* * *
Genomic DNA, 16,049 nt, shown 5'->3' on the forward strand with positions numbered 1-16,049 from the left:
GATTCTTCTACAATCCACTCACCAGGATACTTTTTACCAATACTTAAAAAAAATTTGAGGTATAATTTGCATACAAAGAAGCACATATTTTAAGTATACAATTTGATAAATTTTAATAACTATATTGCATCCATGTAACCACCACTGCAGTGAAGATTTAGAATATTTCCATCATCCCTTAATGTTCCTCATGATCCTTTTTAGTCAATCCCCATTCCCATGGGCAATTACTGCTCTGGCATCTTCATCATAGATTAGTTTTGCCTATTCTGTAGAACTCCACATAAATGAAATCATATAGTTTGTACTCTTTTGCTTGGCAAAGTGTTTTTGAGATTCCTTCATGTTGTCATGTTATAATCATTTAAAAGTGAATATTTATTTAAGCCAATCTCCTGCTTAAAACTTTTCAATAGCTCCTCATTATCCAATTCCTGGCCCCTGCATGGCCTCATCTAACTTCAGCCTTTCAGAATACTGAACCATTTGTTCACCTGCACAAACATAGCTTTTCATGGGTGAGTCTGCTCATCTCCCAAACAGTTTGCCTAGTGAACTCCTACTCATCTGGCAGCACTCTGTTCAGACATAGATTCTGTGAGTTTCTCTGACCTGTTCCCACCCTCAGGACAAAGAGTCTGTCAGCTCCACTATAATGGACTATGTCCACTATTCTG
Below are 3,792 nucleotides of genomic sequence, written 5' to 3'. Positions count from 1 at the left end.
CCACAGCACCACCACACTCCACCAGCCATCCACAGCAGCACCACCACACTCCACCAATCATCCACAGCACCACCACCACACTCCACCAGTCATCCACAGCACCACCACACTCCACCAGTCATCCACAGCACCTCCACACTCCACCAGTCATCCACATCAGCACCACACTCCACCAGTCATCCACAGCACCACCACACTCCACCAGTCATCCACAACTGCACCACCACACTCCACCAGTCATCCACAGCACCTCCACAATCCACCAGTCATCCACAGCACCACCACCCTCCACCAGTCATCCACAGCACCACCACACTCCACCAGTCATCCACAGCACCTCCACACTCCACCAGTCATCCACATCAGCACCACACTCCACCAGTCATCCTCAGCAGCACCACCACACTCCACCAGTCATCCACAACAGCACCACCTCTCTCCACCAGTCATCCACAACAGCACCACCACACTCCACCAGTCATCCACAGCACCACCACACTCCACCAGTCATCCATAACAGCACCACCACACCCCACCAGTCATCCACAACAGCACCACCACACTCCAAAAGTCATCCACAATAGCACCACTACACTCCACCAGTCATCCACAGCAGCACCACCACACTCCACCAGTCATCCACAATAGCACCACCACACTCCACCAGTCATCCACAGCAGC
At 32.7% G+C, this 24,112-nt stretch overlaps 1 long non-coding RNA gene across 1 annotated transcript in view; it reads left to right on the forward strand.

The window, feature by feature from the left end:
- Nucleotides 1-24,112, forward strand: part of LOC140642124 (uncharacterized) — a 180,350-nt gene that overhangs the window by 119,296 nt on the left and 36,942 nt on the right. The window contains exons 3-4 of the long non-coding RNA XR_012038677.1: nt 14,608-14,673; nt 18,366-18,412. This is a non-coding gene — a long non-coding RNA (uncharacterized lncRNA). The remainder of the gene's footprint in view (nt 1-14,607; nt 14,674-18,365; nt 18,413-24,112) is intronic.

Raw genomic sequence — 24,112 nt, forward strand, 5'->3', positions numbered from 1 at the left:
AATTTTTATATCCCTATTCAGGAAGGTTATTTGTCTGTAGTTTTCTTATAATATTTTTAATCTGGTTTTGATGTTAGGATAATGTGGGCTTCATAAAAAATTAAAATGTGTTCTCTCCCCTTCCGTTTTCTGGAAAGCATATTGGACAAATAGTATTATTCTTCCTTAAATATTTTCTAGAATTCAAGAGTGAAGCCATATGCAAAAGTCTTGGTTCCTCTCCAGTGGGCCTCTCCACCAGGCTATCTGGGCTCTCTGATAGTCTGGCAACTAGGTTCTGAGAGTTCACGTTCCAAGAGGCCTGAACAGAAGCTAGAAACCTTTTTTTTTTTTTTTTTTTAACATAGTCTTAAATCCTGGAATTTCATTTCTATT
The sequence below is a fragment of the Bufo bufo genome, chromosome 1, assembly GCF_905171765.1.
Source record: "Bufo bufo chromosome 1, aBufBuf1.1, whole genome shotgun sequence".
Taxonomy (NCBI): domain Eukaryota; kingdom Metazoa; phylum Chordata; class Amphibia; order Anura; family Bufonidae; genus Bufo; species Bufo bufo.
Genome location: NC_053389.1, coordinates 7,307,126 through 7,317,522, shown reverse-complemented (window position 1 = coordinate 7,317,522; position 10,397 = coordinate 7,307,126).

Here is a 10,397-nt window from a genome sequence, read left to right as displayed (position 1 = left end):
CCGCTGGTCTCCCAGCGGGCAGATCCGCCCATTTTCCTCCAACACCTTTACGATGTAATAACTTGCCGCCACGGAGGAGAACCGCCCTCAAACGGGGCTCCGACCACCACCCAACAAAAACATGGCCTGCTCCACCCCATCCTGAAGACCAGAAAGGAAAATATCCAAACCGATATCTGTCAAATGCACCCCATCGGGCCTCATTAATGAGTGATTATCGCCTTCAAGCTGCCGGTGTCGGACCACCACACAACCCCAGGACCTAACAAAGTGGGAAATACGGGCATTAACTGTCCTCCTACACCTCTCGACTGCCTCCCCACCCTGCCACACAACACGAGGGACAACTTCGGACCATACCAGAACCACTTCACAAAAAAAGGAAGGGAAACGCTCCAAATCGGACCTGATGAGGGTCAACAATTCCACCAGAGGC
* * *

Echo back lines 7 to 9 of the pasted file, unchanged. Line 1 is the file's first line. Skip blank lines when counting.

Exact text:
- Nucleotides 1-24,112, forward strand: part of LOC140642124 (uncharacterized) — a 180,350-nt gene that overhangs the window by 119,296 nt on the left and 36,942 nt on the right. The window contains exons 3-4 of the long non-coding RNA XR_012038677.1: nt 14,608-14,673; nt 18,366-18,412. This is a non-coding gene — a long non-coding RNA (uncharacterized lncRNA). The remainder of the gene's footprint in view (nt 1-14,607; nt 14,674-18,365; nt 18,413-24,112) is intronic.

Raw genomic sequence — 24,112 nt, forward strand, 5'->3', positions numbered from 1 at the left:
AATTTTTATATCCCTATTCAGGAAGGTTATTTGTCTGTAGTTTTCTTATAATATTTTTAATCTGGTTTTGATGTTAGGATAATGTGGGCTTCATAAAAAATTAAAATGTGTTCTCTCCCCTTCCGTTTTCTGGAAAGCATATTGGACAAATAGTATTATTCTTCCTTAAATATTTTCTAGAATTCAAGAGTGAAGCCATATGCAAAAGTCTTGGTTCCTCTCCAGTGGGCCTCTCCACCAGGCTATCTGGGCTCTCTGATAGTCTGGCAACTAGGTTCTGAGAGTTCACGTTCCAAGAGGCCTGAACAGAAGCTAGAAACCTTTTTTTTTTTTTTTTTTTAACATAGTCTTAAATCCTGGAATTTCATTTCTATT